Tyler Treadway reports for the TC Palm – “Environmentalists are…concerned about aspects of the draft management plan for [Savannas Preserve State Park] that would allow for cattle grazing and timber harvesting… ‘The primary objective is not to raise revenue, it’s to restore the park,’ said Jason Mahon, a spokesman for the Florida Department of Environmental Protection…Sine Murray, chief of park planning, said the grazing would…help restore the land because cattle would control invasive plant species. ‘Cattle don’t know a native plant from a nonnative,’ replied Diane Goldberg of…the St. Lucie County chapter of the Audubon Society…Comments will be taken until March 15…” Read Tree harvesting, cattle grazing at Savannas Preserve State Park
Susan Salisbury reports for the Palm Beach Post – “[T]he Everglades Foundation released a 20-page study on the economic benefits of two…[reservoirs]. Both of the proposed reservoirs in the…study are already included in the [CERP], but are not yet funded. The study…concludes that a proposed 360,000-acre foot South Reservoir would have an $18.5 billion impact on property values…Its construction would provide more than 39,000 jobs…[W]ater that would be collected in the reservoir would be worth an estimated $1.5 billion…Florida Sugarcane Farmers reacted quickly to [the] study calling it ‘fake economics.’ The study does not consider the economic impact on the Everglades Agricultural Area…[T]he EAA includes some of the nation’s most productive sugar cane and vegetable fields…The…study follows last Thursday’s release of a James Madison Institute report…that found the removal of 60,000 acres of productive farmland…would result in a negative economic impact of $695 million and the loss of 4,148 jobs statewide.” Read Everglades Foundation: Restoration project would have $20 billion impact
Lance Dixon reports for the Miami Herald – “A judge has upheld Coral Gables’ ban on Styrofoam products, ruling that a new state law preventing the city from enforcing the ban was unconstitutional…The Florida Retail Federation filed a lawsuit…to keep the city from enforcing the ban, arguing that the city’s ordinance was unlawful and the city’s efforts to backdate approval of the ban was ‘illegal gamesmanship.’…In a related matter…, commissioners approved a resolution opposing another bill pending in the Legislature that would keep municipalities, counties and other local governments from regulating businesses unless they have been given specific approval from the Legislature.” Court upholds Coral Gables’ Styrofoam ban
Tory Perfetti and Stephen Smith write for the Tampa Bay Times – “Last year, Florida voters spoke loud and clear at the ballot box about solar energy not once, but twice…Amendment 4, which garnered an overwhelming 73 percent “yes” vote…will mean that going solar no longer raises property taxes…This free-market principle will lower property taxes, lower power bills, provide more energy independence and create local jobs that can’t be outsourced. It’s a win-win and is supported by a broad coalition that spans the political spectrum and business community. The next step is for the Legislature to honor the will of the voters and implement Amendment 4…without any additions that would weaken the amendment’s intent.” Read The voters have spoken loudly for Sunshine State solar power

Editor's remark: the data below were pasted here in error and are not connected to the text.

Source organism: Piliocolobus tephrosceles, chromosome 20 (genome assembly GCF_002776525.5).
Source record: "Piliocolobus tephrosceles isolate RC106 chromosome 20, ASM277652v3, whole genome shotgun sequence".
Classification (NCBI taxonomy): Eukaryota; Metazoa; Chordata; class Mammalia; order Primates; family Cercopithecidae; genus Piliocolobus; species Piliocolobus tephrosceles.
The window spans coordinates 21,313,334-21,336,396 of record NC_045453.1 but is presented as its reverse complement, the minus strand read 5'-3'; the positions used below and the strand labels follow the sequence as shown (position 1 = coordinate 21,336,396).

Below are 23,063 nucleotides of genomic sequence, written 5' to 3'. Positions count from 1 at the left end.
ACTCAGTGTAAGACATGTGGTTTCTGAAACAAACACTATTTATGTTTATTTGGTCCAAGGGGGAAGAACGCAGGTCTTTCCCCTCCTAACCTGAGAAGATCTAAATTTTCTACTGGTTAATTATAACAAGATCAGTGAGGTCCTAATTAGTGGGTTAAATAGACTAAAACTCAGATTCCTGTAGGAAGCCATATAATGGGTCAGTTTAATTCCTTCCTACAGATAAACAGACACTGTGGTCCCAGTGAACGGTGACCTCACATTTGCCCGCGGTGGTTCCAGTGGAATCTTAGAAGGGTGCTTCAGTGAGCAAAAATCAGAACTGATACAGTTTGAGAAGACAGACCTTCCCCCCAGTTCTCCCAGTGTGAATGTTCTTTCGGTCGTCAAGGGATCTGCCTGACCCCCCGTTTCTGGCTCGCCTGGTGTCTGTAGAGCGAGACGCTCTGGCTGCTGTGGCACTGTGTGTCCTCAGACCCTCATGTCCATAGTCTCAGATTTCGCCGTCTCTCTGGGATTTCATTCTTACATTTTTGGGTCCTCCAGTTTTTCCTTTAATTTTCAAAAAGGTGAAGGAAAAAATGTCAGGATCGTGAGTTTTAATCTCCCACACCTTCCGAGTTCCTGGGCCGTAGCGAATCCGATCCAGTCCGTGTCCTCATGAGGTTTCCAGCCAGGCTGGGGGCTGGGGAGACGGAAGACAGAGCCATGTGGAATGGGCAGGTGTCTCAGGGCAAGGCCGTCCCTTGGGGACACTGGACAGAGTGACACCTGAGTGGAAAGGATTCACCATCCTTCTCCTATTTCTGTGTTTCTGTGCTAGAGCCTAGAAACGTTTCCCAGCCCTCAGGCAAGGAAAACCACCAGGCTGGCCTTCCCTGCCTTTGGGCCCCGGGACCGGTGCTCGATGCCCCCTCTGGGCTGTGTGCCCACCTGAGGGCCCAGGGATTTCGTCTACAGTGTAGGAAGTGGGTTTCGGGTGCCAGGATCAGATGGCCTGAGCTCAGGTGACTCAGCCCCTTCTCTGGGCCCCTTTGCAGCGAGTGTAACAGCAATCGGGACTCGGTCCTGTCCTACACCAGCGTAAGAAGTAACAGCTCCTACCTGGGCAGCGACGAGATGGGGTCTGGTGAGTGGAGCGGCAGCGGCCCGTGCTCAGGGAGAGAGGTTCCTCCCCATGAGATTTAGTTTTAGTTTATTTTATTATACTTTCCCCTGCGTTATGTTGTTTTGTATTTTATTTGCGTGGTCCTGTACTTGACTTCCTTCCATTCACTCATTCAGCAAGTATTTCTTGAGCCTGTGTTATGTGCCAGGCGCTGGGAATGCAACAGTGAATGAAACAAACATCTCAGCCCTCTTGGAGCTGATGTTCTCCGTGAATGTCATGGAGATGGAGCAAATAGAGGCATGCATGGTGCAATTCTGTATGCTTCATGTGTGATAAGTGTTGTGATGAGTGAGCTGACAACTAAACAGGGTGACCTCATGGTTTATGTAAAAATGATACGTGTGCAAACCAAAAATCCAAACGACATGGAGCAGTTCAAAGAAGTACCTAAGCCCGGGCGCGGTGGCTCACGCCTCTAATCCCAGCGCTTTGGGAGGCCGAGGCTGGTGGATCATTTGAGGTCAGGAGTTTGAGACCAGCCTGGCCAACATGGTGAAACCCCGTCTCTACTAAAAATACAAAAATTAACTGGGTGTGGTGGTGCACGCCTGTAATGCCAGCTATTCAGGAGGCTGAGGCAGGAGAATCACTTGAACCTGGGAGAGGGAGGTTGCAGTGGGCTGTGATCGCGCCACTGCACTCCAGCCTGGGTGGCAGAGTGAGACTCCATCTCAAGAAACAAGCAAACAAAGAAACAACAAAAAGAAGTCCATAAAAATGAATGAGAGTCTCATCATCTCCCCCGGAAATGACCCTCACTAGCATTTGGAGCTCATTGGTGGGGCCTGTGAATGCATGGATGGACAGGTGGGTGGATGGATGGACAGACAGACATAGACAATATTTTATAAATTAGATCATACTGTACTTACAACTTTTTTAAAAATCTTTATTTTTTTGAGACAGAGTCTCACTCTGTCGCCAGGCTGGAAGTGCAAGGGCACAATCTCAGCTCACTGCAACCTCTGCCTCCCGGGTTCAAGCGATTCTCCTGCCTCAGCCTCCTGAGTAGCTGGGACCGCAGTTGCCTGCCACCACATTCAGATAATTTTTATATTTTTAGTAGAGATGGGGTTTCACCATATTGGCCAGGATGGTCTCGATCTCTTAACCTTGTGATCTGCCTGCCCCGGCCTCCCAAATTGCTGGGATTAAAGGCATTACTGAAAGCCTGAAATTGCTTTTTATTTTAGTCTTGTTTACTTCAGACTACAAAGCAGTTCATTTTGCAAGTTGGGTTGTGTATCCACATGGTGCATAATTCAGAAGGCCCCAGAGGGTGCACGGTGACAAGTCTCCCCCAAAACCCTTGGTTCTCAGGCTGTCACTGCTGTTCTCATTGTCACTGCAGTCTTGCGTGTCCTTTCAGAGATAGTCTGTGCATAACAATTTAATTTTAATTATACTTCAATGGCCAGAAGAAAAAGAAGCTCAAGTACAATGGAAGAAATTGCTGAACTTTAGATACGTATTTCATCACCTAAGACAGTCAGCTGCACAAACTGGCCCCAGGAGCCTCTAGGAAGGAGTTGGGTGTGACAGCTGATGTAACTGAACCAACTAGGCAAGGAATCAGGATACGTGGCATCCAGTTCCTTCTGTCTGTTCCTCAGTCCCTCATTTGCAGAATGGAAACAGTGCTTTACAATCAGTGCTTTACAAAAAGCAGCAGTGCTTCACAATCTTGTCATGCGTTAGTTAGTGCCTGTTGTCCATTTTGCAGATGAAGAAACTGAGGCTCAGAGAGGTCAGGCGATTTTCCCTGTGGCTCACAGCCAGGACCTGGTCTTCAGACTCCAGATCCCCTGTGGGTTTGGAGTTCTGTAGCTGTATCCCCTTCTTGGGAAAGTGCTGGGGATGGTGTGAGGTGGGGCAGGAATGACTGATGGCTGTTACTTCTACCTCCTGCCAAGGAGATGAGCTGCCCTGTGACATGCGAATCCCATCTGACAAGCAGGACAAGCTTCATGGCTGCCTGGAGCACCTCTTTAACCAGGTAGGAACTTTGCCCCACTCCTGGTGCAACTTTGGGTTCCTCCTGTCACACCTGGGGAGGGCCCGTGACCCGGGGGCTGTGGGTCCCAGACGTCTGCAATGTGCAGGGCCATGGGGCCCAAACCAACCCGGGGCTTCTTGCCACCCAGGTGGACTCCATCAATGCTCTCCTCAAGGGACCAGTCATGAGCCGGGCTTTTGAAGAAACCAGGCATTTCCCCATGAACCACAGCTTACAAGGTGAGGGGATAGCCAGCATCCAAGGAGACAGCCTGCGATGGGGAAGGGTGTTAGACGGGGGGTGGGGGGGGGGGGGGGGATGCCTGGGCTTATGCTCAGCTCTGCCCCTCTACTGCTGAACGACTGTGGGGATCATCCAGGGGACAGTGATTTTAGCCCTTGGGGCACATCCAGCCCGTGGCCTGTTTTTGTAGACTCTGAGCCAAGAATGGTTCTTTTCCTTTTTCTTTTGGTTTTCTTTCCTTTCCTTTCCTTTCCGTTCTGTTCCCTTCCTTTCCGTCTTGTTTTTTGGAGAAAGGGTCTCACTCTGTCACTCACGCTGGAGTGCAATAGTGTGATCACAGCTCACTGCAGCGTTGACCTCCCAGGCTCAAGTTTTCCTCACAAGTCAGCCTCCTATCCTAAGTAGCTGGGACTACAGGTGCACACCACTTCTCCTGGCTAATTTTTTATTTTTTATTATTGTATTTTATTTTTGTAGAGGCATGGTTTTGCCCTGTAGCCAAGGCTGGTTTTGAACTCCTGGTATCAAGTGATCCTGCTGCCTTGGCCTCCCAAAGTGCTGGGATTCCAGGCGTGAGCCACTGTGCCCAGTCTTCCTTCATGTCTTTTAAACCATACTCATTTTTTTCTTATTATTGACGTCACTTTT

Craig Pittman reports for the Tampa Bay Times – “The liquid heart of Florida is in trouble. It’s causing problems for both coasts. And the two houses of the Legislature have very different ideas about how to fix the problem…Negron’s solution is Senate Bill 10…Because it’s backed by Negron,…it’s almost certain to pass [the Senate]…The sugar growers whose land might be the target of such a buyout are not happy about Negron’s plan…The towns south of the lake, where Big Sugar is their Big Employer, have launched their own…campaign, called “Glades Lives Matter,” to combat the reservoir idea. They prefer Senate Bill 816 filed by Sen. David Simmons…that calls for the state to take over operation of Lake Okeechobee – and possibly the cost of fixing the dike. His bill also calls for raising the berm another 2 feet so the lake can hold a lot more water…Fuller (of the Florida Wildlife Federation) pointed out that the lake has been identified as the source of last year’s toxic algae bloom. Increasing the amount of water held in it, he said, would do nothing to prevent a reoccurrence, nor would it prevent the government from eventually flushing that mixture out to the the estuaries the way it does now. Simmons’ bill may be doomed anyway. Negron controls the Senate, and so far SB816 hasn’t been scheduled for a committee vote…Conversely, [Rep. Matt Caldwell] wants [the reservoir] built after most of the other projects in the [CERP] are built…Caldwell [likes] the Simmons bill…” Read For a Better Florida: Liquid heart of Florida is in trouble and Legislature split on what to do